Reply To: Randomness? Or bad statistics?
If you have as many women in your life as you’re telling us, I bet you are doing many of these things I’m talking about. You’re not projecting a need. Women who talk to you know you have other options. So, no, our disagreements are smaller than it would appear from this long debate.
Nevertheless, think about the definition of natural and honest. Is telling girls their name is so cool and asking them about music venues honest? Let’s go even deeper. Is it natural to tell a girl she’s cute? You may actually think they’re cute, but telling it to them is like walking up to Michael Phelps and telling him you think he’s a pretty good swimmer. If you were truly being yourself, you’d never actually do that. He knows he’s the greatest swimmer in the world and he knows you know it too.
So why do men tell girls they’re cute and compliment their clothes and their names and the city they come from? It’s a lame attempt to ingratiate themselves with these women, to get these women to like them.
Now, let’s look at the other side of the spectrum entirely. Let’s look at what I do. Take that 17 year old in that video. Way too young for me, but let’s say I’m doing that set as a demo and we’re already in conversation. She tells me she’s 17. This is something I might say: “You know, when I was 17, the only novels I read were the ones assigned to me in school. Is that you?”
First, it’s absolutely true. Second, it partially reverses the power dynamic by letting her know what I find important and putting her on notice that she’s not going to slide by on her looks alone. But MOST IMPORTANTLY, what I want to know is this: do you really believe that my question is less honest and natural than showering her with compliments or, like Janka, asking her where he should go that night when, in fact he went to Harvard and knows the Boston nightlife like the back of his hand?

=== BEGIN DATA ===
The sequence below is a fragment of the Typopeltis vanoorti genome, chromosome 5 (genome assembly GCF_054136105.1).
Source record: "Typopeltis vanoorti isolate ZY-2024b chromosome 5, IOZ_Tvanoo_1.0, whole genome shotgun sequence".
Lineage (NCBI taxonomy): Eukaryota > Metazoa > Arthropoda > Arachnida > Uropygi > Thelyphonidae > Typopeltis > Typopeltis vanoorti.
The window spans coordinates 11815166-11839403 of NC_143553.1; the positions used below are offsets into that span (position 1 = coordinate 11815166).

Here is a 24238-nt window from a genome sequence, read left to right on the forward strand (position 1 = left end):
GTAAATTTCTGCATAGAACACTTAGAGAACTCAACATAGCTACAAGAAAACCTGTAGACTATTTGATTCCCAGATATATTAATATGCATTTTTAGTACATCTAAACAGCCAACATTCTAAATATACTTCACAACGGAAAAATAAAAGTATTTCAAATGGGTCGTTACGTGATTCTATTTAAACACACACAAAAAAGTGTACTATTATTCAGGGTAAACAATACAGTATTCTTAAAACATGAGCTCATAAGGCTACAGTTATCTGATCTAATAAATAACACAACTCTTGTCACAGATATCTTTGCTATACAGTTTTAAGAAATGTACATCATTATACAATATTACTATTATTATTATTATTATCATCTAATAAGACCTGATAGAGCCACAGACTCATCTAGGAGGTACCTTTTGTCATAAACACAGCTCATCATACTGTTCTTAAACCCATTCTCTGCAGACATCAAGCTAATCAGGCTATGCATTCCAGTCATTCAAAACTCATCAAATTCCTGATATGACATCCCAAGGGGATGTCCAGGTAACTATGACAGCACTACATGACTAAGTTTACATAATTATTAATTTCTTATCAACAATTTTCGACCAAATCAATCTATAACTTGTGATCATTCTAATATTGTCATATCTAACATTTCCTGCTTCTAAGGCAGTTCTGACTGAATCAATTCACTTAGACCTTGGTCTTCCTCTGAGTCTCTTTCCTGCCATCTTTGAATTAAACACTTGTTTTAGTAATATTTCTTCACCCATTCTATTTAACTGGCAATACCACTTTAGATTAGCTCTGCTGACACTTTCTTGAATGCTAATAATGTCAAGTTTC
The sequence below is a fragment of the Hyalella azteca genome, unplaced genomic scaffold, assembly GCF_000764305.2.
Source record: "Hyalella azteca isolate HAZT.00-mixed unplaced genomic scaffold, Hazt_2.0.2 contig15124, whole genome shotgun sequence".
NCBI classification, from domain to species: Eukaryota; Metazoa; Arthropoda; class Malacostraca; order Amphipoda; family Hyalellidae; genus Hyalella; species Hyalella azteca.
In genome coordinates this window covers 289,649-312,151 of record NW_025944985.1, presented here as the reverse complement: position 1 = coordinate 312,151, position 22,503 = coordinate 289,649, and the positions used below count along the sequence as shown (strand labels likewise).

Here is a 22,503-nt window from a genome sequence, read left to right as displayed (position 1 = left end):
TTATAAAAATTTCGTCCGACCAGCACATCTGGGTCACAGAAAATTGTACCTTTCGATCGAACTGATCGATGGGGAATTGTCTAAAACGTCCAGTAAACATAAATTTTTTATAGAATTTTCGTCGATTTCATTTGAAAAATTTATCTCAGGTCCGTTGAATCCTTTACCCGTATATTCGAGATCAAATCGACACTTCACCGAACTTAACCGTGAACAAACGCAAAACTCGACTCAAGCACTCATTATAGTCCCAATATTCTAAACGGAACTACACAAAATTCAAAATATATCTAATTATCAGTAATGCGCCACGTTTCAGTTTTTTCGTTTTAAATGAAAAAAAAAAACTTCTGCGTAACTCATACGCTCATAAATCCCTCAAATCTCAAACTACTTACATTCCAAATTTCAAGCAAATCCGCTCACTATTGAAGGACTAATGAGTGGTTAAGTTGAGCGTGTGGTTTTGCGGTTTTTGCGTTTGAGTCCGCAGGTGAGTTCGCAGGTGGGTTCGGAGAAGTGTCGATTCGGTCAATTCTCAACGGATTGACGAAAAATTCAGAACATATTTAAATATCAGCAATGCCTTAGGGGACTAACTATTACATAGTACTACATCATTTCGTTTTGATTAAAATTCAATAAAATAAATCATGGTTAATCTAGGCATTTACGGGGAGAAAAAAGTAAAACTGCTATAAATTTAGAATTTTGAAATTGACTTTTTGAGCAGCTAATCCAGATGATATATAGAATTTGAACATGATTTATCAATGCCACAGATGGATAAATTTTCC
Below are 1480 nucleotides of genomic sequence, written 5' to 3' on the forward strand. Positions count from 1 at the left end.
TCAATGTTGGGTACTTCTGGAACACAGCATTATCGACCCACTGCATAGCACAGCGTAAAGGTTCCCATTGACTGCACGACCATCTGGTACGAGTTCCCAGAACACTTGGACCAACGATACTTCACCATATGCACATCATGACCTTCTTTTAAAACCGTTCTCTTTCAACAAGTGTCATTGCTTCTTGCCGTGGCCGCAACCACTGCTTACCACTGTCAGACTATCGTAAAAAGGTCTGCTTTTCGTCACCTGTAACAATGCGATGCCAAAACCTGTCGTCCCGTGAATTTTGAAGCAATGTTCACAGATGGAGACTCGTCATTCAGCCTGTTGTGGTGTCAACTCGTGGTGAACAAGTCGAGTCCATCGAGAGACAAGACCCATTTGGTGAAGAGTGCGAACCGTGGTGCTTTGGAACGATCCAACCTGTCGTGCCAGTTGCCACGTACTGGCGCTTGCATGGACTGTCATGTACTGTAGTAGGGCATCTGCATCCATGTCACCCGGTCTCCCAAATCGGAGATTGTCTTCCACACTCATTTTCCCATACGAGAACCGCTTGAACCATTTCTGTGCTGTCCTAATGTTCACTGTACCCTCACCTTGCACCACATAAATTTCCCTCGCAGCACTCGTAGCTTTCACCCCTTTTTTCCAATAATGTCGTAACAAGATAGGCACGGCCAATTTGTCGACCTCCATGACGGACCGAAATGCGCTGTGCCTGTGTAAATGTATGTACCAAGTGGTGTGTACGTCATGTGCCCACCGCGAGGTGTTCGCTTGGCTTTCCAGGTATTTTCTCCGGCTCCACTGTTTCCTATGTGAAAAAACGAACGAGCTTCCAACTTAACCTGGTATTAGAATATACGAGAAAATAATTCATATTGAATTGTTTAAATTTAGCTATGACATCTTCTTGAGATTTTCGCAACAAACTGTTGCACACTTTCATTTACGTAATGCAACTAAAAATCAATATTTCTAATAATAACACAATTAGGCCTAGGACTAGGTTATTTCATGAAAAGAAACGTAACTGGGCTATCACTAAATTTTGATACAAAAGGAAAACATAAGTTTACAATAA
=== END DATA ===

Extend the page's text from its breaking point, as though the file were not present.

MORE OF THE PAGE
I’m a big reader. It’s a real concern to me that she won’t be able to hang. Is it something I’ve rehearsed? Yes, but why shouldn’t I rehearse it. It, and many other things that are important to me, are going to come up again and again – in fact, with almost every woman I meet. Why should I lie to her about things that don’t matter to me just to avoid repeating the conversations that do matter to me?
Ryano, you have it all backwards. It’s the guys who are trying to be “natural” who all sound like clones of each other – nice name, nice piercing, nice outfit, where can I find a blah blah blah, do you know how to cook spaghetti, etc. When you have conversations about everyday things, that’s what happens. It’s boring, you don’t find out much about the other person, and you don’t get across the idea that you have high standards, standards that she hasn’t yet shown you she’s met.
My conversations with women are unique to what matters to me. My students’ conversations with women are unique to what matters to them. Do we spend time time thinking about those things and talking about the best ways to bring them into the conversation? Absolutely. But if you want to talk about honesty, what I do is much, much more honest than the guys in these videos who are having the same trivial conversations with women and either outright lying or kissing ass.